This is no small bit of trivia as Kindleberger not only lived through the Great Deperssion, but was an active and astute economist publishing works throughout the 1930’s and onward.
The following is an excerpt from an interview with the Wall Street Journal published less than a year prior to Kindleberger death in July of 2003:
The object of his greatest fascination today is the real-estate market. For weeks, Mr. Kindleberger has been cutting out newspaper clippings that hint at a bubble in the housing market, most notably on the West Coast. Nationwide, median home prices are up about 7% from a year ago, even though the stock market has tanked and the economy has floundered. Over the long term, economists agree, housing prices can't continue to outpace growth in household incomes. Mr. Kindleberger says he isn't certain there is a housing bubble yet, "but I suspect it is."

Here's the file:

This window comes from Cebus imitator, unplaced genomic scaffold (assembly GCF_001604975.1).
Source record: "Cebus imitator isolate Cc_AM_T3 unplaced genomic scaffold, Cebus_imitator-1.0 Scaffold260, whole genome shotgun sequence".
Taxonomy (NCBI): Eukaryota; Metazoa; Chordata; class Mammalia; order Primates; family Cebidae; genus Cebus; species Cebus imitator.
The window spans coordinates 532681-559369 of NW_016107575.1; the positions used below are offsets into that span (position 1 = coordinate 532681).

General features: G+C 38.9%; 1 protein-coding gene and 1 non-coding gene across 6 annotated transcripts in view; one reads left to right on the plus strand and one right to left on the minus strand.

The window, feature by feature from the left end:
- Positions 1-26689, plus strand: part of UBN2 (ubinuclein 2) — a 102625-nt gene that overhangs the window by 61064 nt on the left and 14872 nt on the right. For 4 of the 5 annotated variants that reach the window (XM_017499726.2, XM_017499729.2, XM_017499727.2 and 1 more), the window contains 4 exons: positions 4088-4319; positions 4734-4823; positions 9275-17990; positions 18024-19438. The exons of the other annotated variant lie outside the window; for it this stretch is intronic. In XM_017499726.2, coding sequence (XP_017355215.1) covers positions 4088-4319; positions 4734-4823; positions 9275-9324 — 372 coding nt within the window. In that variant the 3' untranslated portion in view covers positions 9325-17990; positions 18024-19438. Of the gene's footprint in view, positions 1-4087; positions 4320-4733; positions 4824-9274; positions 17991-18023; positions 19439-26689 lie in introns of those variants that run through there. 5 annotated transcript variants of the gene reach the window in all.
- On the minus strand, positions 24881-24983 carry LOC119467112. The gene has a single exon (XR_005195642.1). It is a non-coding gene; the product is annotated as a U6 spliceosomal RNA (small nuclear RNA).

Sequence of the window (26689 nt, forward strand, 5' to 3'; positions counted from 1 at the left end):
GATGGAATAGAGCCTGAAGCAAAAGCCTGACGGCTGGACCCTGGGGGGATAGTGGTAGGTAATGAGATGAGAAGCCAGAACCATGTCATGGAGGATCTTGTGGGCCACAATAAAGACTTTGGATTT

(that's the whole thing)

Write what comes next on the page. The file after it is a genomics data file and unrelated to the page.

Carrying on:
The trick with spotting real-estate bubbles, he says, is that they don't always spread. In 1925, for instance, real-estate prices in
"Banks will make a mortgage and sell it to them. It means that the banks are ready to mortgage more and more and more and more. It's dangerous, I think," he says.
A Fannie Mae spokeswoman describes the argument as "preposterous," and notes Mr. Greenspan dismissed the chances of a housing bubble in testimony to Congress last week. Robert Van Order, chief international economist for Freddie Mac, says home prices might decelerate in the months ahead, but they're unlikely to crash because interest rates are so low, the inventory of unsold homes is also low and the economy has proven surprisingly resilient.
Given today’s real estate climate, the response by the Fannie Mae spokeswoman and the Chief Economist for Freddie Mac seem so ridiculously flimsy and comical.
It seems almost too perfect for Fannie Mae to offhandedly dismiss Kindleberger’s concern as “preposterous” by simply invoking the “Maestro said so” response.